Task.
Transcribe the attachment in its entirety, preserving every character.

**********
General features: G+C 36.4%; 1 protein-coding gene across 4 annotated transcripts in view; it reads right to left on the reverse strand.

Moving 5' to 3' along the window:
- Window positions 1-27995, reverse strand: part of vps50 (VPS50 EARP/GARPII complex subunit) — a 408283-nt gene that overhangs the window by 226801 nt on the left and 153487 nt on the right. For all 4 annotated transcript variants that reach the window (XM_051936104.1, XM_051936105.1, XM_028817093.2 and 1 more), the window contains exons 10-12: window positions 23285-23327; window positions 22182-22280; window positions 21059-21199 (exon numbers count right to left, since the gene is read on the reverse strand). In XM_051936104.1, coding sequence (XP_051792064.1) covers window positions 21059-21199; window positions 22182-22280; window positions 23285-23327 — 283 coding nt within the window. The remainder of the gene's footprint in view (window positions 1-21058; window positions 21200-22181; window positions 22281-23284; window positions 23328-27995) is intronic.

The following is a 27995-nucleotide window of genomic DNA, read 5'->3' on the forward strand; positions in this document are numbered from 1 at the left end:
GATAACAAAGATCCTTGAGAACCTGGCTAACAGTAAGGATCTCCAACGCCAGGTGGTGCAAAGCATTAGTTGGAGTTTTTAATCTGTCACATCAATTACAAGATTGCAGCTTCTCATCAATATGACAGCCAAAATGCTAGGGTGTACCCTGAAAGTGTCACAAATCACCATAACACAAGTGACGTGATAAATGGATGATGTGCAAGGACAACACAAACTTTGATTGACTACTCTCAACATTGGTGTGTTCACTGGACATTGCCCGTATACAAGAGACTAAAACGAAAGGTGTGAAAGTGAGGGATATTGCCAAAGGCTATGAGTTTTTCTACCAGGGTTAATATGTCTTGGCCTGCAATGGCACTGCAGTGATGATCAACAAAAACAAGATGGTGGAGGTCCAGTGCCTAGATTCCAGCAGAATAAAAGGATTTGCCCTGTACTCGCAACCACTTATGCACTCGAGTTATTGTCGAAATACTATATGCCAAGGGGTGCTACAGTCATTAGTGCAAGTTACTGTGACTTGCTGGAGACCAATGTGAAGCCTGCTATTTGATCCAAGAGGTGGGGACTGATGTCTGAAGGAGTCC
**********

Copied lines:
General features: G+C 36.4%; 1 protein-coding gene across 4 annotated transcripts in view; it reads right to left on the reverse strand.

Moving 5' to 3' along the window:
- Window positions 1-27995, reverse strand: part of vps50 (VPS50 EARP/GARPII complex subunit) — a 408283-nt gene that overhangs the window by 226801 nt on the left and 153487 nt on the right. For all 4 annotated transcript variants that reach the window (XM_051936104.1, XM_051936105.1, XM_028817093.2 and 1 more), the window contains exons 10-12: window positions 23285-23327; window positions 22182-22280; window positions 21059-21199 (exon numbers count right to left, since the gene is read on the reverse strand). In XM_051936104.1, coding sequence (XP_051792064.1) covers window positions 21059-21199; window positions 22182-22280; window positions 23285-23327 — 283 coding nt within the window. The remainder of the gene's footprint in view (window positions 1-21058; window positions 21200-22181; window positions 22281-23284; window positions 23328-27995) is intronic.

The following is a 27995-nucleotide window of genomic DNA, read 5'->3' on the forward strand; positions in this document are numbered from 1 at the left end:
GATAACAAAGATCCTTGAGAACCTGGCTAACAGTAAGGATCTCCAACGCCAGGTGGTGCAAAGCATTAGTTGGAGTTTTTAATCTGTCACATCAATTACAAGATTGCAGCTTCTCATCAATATGACAGCCAAAATGCTAGGGTGTACCCTGAAAGTGTCACAAATCACCATAACACAAGTGACGTGATAAATGGATGATGTGCAAGGACAACACAAACTTTGATTGACTACTCTCAACATTGGTGTGTTCACTGGACATTGCCCGTATACAAGAGACTAAAACGAAAGGTGTGAAAGTGAGGGATATTGCCAAAGGCTATGAGTTTTTCTACCAGGGTTAATATGTCTTGGCCTGCAATGGCACTGCAGTGATGATCAACAAAAACAAGATGGTGGAGGTCCAGTGCCTAGATTCCAGCAGAATAAAAGGATTTGCCCTGTACTCGCAACCACTTATGCACTCGAGTTATTGTCGAAATACTATATGCCAAGGGGTGCTACAGTCATTAGTGCAAGTTACTGTGACTTGCTGGAGACCAATGTGAAGCCTGCTATTTGATCCAAGAGGTGGGGACTGATGTCTGAAGGAGTCC